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Hamlet Literary Analysis


             Hamlet, the enigmatic Shakespearean character has enthralled readers for centuries.
             He contains such complex characteristics, mainly due his contemplative and thoughtful state, .
             that he is very often uncertain and confused and becomes discontent. However, at some .
             instances behaves rather rashly which contradicts his reflective nature. The question of .
             whether or not he is really mad or angry is very controversial as well. It is a question that can .
             be validated in both views. Hamlet’s life and actions taken represent his characteristics that .
             fascinate and challenge readers today and will surely continue to do so for more generations .
             to come. Through Hamlet’s soliloquies the audience learns to understand him and gain a .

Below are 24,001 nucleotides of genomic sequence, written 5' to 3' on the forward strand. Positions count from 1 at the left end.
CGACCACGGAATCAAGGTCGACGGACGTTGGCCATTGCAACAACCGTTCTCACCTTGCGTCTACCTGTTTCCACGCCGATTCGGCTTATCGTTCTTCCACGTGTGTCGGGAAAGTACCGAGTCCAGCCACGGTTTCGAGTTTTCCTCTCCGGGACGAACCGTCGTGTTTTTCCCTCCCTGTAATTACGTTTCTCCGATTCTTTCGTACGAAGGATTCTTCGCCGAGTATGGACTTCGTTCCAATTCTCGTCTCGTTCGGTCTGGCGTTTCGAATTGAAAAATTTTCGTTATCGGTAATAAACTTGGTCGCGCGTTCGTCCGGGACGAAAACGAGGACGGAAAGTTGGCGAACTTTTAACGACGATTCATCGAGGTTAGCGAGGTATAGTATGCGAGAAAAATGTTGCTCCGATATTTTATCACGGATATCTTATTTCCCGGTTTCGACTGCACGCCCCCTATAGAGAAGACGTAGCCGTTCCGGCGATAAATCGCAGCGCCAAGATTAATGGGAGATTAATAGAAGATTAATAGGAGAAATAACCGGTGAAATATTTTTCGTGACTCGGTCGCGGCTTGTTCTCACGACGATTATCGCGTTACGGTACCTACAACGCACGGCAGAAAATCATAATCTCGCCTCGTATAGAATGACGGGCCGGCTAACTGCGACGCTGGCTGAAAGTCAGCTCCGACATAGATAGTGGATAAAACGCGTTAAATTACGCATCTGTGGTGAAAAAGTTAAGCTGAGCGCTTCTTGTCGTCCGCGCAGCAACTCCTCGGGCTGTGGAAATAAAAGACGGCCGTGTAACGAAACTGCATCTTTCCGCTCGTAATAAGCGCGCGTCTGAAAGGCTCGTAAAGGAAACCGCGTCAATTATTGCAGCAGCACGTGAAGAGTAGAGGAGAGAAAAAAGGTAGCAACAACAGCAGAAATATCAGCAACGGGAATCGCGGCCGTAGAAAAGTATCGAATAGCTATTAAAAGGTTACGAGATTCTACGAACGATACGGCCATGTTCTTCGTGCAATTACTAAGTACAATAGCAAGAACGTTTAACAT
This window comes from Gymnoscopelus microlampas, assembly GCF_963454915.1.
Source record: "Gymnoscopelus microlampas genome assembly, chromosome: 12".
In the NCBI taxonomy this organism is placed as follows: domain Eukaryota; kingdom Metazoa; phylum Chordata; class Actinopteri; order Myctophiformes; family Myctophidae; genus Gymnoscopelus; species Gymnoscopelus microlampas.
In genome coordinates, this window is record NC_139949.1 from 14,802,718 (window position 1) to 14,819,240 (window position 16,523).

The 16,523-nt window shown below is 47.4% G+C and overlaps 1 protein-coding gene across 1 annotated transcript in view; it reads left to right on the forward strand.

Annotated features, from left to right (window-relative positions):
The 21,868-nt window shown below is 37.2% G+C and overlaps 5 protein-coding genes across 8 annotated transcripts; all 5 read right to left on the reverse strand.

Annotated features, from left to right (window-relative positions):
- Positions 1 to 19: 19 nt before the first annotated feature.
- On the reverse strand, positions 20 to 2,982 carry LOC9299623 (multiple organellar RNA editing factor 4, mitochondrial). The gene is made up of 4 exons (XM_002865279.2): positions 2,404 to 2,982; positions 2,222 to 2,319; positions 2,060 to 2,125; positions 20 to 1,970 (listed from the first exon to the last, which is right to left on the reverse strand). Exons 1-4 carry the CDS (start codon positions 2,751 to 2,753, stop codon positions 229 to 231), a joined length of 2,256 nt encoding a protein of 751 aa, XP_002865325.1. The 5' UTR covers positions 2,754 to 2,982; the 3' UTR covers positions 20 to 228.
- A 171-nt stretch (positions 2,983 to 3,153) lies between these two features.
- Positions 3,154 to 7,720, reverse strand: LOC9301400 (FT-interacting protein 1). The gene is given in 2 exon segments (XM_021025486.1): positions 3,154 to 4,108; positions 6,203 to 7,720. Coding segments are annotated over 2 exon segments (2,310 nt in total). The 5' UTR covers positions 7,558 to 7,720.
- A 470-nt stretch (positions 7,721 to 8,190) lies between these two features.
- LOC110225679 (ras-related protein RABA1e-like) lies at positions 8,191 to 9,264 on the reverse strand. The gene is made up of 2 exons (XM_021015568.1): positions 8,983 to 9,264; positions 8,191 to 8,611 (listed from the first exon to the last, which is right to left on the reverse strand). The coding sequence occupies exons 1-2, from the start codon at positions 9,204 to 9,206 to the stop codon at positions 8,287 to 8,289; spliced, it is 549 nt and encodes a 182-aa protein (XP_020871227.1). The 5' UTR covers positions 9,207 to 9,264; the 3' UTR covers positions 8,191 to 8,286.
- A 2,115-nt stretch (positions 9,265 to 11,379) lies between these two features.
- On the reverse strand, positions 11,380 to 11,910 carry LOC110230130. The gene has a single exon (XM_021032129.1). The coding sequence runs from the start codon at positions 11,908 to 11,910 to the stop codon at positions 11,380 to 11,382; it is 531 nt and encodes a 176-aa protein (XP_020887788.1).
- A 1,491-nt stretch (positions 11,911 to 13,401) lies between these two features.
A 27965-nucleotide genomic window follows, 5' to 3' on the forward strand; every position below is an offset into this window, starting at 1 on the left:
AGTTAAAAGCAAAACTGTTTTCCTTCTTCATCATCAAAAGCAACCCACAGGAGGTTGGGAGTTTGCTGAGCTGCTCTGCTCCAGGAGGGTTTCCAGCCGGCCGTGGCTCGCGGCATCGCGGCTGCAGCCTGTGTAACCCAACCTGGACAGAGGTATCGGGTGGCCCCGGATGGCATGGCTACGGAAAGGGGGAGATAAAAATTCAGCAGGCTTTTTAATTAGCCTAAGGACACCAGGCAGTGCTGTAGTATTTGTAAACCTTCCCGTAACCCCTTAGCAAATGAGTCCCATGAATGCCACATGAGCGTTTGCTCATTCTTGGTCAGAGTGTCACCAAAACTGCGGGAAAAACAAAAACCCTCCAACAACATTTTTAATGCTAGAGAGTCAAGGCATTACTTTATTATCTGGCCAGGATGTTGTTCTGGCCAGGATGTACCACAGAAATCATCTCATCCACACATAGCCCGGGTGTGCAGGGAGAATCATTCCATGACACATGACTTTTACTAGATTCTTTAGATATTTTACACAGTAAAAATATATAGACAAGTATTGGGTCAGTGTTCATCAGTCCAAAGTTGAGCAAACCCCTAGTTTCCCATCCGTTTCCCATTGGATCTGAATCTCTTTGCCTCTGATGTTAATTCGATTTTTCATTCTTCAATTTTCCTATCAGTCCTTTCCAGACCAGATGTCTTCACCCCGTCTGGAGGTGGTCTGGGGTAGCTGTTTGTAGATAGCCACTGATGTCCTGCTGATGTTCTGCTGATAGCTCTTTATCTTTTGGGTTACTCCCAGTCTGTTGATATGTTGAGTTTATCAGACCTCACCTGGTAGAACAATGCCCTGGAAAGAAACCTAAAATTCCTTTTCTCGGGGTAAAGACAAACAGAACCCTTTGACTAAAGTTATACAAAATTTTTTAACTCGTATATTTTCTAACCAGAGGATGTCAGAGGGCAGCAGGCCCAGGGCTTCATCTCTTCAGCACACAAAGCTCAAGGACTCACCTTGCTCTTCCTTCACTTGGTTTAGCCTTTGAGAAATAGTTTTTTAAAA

better viewpoint and reasoning to his actions, or say lack there of.
             Hamlet’s first soliloquy, in Act I scene 2, discusses his relationship and feelings .
             towards his mother and by some means women, as well as, his consideration of suicide. He .
             begins, “O, that this too, too sullied flesh would melt” (I.ii.133), which explains his idea of .
             suicide, wishing he would die because of his ruined life. In regards to his mother, as well as .
             women, he exclaims, “… frailty, thy name is woman!” (I.ii.150), saying they are weak and .
             usually should be brushed off. Lastly, Hamlet describes his feelings to his mothers abrupt .
             marriage to his fathers brother, his uncle, by saying, “O, most wicked speed, to post with .
             such dexterity to incestuous sheets !” (I.ii.161-162), which he feels is the seed of the turmoil .
             that has left so much unhappiness in his life. .
             Act I scene 5, is Hamlet’s second soliloquy, after he has just seen and spoken to his .
             fathers ghost who reveals the truth to him, he begins to contemplate what course of action he .
             will take for vengeance. Hamlet says, “Ay, thou poor ghost, whiles memory holds a seat in .


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